At the very initial stages when Grace is being introduced by Hardy in "THE WOODLANDERS", we see her dwindling between two poles, two world, two choices-whether to accept Giles or not. She never openly professed her true love for Giles Winterbourne. before her marriage with Dr. Fitzpiers.
After the multifarious sacrifices of Giles, her affections naturally turn to him but only for a short period of eight months. When her husband comes back and exhibits his feelings of regret in front of her, she turns to him. Grace's father Melbury thinks:
" But let her bear in mind that the woman walks and laughs somewhere at this very moment whose neck he'll be coling next year as he does hers to-night; and as he did Felice Charmond last year, and Suke Damson's the year afore!...."
Only Marty is a genuine "heroine" with a profound courage and a superior calibre. As the play ends:
" Now, my own, own love,....If ever I forget your name let me forget home and heaven!....But no, no, my love, I never can forget'ee for you was a good man, and did good things!"


No Subject

From the very beginning it is to be seen clearly that GRACE MELBURY is not the "heroine" of the novel, though she is the female protagonist of the novel.She is not the woman of heroic achievements and qualities like MARTY SOUTH- a lonely maid.
At the very initial stages when Grace is being introduced by Hardy in "THE WOODLANDERS", we see her dwindling between two poles, two world, two choices-whether to accept Giles or not. She never openly professed her true love for Giles Winterbourne. before her marriage with Dr. Fitzpiers.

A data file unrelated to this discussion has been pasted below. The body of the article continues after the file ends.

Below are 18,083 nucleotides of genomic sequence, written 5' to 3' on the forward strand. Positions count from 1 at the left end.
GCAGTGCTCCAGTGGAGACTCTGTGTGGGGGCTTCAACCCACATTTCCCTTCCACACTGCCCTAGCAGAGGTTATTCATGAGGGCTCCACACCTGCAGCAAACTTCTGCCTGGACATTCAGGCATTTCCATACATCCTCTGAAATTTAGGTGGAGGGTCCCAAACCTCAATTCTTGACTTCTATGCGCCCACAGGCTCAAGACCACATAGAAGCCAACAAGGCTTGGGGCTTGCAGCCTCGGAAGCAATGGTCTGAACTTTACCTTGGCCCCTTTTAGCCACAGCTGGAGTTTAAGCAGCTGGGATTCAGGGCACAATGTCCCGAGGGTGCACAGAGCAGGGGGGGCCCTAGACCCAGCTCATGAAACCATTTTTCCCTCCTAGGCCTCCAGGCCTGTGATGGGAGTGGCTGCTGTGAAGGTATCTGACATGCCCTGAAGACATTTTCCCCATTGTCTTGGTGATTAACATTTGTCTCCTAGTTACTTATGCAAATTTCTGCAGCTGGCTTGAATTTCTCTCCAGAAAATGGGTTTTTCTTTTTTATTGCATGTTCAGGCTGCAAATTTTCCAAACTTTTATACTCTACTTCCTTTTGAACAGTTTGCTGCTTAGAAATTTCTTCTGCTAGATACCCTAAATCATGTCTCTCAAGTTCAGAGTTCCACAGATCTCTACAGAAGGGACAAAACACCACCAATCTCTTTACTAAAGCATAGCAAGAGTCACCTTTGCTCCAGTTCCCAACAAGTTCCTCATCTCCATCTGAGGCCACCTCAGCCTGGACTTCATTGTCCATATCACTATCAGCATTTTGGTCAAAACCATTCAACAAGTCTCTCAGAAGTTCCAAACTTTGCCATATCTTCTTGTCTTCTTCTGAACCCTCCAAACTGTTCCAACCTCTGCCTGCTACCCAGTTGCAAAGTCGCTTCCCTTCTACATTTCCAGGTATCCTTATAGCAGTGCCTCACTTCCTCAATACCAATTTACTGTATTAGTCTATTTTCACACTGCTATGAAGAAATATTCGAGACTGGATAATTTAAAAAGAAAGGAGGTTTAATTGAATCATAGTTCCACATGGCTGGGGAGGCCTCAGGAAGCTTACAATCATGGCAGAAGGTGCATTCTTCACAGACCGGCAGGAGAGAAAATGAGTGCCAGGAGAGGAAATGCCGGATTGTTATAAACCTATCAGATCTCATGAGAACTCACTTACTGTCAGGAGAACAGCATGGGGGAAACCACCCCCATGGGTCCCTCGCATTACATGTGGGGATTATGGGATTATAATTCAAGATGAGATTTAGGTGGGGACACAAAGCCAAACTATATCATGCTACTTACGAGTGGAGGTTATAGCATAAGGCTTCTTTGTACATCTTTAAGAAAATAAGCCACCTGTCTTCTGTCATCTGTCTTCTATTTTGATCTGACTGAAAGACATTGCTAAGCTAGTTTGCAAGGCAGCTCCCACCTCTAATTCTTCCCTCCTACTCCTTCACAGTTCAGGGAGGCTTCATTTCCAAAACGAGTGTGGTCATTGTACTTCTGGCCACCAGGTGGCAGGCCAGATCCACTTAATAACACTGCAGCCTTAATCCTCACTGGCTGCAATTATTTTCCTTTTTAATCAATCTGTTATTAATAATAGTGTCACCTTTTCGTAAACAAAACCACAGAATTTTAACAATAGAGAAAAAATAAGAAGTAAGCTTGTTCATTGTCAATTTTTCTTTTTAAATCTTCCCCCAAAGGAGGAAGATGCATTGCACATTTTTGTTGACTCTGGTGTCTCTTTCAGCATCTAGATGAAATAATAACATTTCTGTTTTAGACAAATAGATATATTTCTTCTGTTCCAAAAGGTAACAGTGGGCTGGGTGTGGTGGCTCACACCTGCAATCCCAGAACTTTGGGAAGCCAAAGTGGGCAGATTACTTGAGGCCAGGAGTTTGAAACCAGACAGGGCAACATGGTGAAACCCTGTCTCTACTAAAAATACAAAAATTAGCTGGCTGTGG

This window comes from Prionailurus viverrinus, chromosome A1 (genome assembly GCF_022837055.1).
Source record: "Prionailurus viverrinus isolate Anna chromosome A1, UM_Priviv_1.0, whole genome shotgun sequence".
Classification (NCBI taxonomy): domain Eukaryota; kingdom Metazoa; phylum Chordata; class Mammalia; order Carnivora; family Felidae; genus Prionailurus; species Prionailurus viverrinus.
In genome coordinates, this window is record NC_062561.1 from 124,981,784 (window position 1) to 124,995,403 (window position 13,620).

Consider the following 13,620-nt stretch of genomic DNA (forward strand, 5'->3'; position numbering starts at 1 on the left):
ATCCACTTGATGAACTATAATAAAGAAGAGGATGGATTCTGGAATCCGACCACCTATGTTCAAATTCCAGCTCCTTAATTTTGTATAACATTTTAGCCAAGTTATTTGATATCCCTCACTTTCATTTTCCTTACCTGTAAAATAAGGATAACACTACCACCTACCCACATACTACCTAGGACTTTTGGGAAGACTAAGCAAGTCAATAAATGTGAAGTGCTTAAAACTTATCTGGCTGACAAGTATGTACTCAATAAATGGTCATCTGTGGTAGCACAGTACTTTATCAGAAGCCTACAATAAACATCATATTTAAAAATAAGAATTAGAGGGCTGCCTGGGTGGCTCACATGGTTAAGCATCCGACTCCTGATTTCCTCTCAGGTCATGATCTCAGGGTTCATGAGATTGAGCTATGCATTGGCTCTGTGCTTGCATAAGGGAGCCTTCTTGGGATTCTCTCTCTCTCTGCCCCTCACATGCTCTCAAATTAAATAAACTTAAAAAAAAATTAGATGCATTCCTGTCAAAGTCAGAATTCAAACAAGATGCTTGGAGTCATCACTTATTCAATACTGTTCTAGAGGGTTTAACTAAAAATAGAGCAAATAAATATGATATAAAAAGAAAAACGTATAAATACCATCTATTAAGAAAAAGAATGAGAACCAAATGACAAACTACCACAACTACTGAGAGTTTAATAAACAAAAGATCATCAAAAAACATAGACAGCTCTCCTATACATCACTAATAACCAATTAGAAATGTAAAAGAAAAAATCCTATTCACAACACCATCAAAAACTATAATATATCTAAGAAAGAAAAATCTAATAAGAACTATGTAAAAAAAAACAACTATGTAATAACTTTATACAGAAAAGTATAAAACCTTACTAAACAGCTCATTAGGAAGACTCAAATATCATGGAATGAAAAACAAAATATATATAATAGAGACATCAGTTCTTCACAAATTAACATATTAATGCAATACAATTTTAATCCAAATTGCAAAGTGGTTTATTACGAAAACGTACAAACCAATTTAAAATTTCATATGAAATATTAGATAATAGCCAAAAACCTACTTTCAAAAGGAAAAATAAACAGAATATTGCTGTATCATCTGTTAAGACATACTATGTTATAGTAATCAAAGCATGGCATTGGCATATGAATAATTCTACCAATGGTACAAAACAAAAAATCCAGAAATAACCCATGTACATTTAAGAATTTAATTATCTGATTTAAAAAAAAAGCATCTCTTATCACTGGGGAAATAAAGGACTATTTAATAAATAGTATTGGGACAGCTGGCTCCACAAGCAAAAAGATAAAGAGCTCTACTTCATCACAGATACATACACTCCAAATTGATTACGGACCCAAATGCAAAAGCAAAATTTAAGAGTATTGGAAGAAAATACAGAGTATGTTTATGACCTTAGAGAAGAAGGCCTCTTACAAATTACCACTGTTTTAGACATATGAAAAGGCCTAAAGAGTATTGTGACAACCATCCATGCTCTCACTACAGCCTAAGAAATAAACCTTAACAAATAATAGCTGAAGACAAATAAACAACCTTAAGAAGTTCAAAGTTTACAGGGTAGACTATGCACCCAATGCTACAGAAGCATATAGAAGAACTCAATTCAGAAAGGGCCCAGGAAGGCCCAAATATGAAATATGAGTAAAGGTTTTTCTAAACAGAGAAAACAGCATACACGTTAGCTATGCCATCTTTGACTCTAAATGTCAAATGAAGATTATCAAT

After the multifarious sacrifices of Giles, her affections naturally turn to him but only for a short period of eight months. When her husband comes back and exhibits his feelings of regret in front of her, she turns to him. Grace's father Melbury thinks:
" But let her bear in mind that the woman walks and laughs somewhere at this very moment whose neck he'll be coling next year as he does hers to-night; and as he did Felice Charmond last year, and Suke Damson's the year afore!...."
Only Marty is a genuine "heroine" with a profound courage and a superior calibre. As the play ends:
" Now, my own, own love,....If ever I forget your name let me forget home and heaven!....But no, no, my love, I never can forget'ee for you was a good man, and did good things!"


Post a New Comment/Question on The Woodlanders





Related links for Thomas Hardy

Here is where you find links to related content on this site or other sites, possibly including full books or essays about Thomas Hardy written by other authors featured on this site.




Art of Worldly Wisdom Daily
In the 1600s, Balthasar Gracian, a jesuit priest wrote 300 aphorisms on living life called "The Art of Worldly Wisdom." Join our newsletter below and read them all, one at a time.
Email:
Sonnet-a-Day Newsletter
Shakespeare wrote over 150 sonnets! Join our Sonnet-A-Day Newsletter and read them all, one at a time.
Email: